Drink driving

Drink driving

It is an offence to drive a motor vehicle if the blood alcohol concentration (BAC) in your breath is higher than the prescribed amount. The prescribed amount is 0.05 per cent unless you are on a zero BAC licence.

Speak to a lawyer if you have been charged with:

  • driving under the influence 
  • driving under the influence of drugs and alcohol
  • if you have been found guilty of a drink or drug driving offence before.

Going to court for a drink driving offence

For information about how to prepare for the court hearing see Going to court for traffic offences.

Whether you are guilty depends on the exact facts and circumstances of your case. Look at the ‘Details of the charge’ in your charge sheet to see what the police officer wrote about your offence. The magistrate refers to this in the courtroom.

Often the police will lay two charges. The most common charges are:

  • driving or being in charge of a motor vehicle under the influence
  • driving or being in charge of a motor vehicle while the blood alcohol concentration (BAC) exceeds the prescribed limit.

You can tell the court that you will plead guilty to one charge and then the police will withdraw the other charge.

The prosecution has to prove that you were driving a motor vehicle and that the alcohol reading was above the legal amount.

The police can use the outcome of the breath test as long as they used the right procedure in carrying out the test. To challenge this, you would need to show that the testing device was not working properly or was not used properly.

Possible defences

It is a defence if:

  • you were not the driver of the vehicle or
  • if the test for alcohol was taken more than three hours after you were driving.

It is not a defence to say that you thought you were under the limit.

Possible penalties for drink driving offences

Losing your licence

In most cases, the magistrate must cancel your licence and disqualify you from driving for a certain amount of time. The penalty will depend on your charge.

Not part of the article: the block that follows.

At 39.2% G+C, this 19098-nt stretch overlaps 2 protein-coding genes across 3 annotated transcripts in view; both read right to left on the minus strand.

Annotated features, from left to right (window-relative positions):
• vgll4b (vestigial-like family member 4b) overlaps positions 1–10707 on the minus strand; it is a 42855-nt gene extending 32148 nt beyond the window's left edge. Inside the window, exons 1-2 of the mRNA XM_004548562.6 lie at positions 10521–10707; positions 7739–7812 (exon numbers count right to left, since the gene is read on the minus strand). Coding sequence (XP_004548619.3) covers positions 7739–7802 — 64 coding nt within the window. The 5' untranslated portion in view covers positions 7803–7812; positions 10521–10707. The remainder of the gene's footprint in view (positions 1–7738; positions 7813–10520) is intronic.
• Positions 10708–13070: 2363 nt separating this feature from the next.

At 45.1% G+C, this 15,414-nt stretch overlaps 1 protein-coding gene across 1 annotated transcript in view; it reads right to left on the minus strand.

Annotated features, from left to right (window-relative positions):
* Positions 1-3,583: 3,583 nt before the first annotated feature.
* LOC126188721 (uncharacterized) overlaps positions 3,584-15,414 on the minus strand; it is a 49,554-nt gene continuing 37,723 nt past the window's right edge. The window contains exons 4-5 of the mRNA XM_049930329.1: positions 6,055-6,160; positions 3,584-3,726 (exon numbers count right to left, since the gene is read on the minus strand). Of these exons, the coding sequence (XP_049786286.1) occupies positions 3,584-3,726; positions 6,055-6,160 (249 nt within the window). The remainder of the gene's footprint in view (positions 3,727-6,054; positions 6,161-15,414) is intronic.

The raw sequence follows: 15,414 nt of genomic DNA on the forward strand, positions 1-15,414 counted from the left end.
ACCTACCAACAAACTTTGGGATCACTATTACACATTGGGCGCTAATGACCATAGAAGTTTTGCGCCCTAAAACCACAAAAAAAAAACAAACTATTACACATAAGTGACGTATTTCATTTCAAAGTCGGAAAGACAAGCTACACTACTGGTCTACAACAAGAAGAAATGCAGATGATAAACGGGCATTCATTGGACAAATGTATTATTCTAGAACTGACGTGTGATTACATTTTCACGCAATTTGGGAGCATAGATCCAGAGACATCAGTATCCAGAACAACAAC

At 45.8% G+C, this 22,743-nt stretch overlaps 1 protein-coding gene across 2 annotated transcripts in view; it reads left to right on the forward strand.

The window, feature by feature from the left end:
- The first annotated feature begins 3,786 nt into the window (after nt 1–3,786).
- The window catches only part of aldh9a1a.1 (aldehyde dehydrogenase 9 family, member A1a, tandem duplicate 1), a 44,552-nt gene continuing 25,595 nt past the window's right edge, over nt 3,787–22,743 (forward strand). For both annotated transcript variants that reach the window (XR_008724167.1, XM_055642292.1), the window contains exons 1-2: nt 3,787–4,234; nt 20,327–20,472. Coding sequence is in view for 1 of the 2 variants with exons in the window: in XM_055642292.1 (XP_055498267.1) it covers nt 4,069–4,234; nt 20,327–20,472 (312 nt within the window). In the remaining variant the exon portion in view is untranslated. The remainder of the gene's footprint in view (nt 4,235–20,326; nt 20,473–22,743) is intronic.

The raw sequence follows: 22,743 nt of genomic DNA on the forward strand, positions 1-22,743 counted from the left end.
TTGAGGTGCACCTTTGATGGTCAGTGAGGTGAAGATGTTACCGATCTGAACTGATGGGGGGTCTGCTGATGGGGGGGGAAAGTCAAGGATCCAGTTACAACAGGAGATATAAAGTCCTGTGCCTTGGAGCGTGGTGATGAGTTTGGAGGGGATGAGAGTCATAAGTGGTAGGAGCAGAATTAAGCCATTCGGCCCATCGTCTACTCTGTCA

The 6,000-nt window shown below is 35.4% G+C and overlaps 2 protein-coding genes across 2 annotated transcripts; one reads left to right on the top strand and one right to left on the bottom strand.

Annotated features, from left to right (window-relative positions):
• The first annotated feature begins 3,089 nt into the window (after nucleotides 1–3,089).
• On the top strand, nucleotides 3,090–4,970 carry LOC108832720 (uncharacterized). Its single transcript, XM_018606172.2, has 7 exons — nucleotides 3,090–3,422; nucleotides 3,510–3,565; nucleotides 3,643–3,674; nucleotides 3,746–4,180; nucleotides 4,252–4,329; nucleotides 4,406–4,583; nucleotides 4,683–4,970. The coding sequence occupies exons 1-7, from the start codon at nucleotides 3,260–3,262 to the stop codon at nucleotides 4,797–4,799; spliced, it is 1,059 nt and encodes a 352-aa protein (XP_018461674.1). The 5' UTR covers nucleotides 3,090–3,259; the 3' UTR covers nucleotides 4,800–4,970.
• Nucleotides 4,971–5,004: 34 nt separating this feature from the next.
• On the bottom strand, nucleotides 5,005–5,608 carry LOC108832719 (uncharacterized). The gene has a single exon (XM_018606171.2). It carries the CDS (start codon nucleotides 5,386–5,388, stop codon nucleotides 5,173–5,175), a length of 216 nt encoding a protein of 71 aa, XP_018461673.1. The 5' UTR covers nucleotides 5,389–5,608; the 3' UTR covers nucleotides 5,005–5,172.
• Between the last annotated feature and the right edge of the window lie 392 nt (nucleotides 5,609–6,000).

If you are charged with driving under the influence the penalty is:

  • two years for your first offence
  • four years for subsequent offences.

If you are charged with your blood alcohol concentration (BAC) exceeding the prescribed limit the penalty will depend on your BAC.

If your BAC reading was less than 0.10 per cent, the magistrate will cancel your licence and disqualify you from driving for at least six months.

If you are a learner or P-plate driver and your BAC was less than 0.05 the magistrate must cancel your licence and disqualify you from driving for at least three months.

If your reading was 0.10 per cent or more, they will cancel your licence and disqualify you from driving for at least:

  • 10 months if BAC 0.10 or more but less than 0.11
  • 11 months if BAC 0.11 or more but less than 0.12
  • 12 months if BAC 0.12 or more but less than 0.13
  • 13 months if BAC 0.13 or more but less than 0.14
  • 14 months if BAC 0.14 or more but less than 0.15
  • 15 months if BAC 0.15 or more but less than 0.16
  • 16 months if BAC 0.16 or more but less than 0.17
  • 17 months if BAC 0.17 or more but less than 0.18
  • 18 months if BAC 0.18 or more but less than 0.19
  • 19 months if BAC 0.19 or more but less than 0.20
  • 20 months if BAC 0.20 or more but less than 0.21
  • 21 months if BAC 0.21 or more but less than 0.22
  • 22 months if BAC 0.22 or more but less than 0.23
  • 23 months if BAC 0.23 or more but less than 0.24
  • 24 months if BAC 0.24 or more.

The magistrate can extend the disqualification period but they cannot reduce it. If this is your second offence in 10 years, the minimum period of disqualification is double.

If you lose your licence

If you lose your licence, you must not drive during the disqualification period. There are no special licences that allow you to drive some of the time.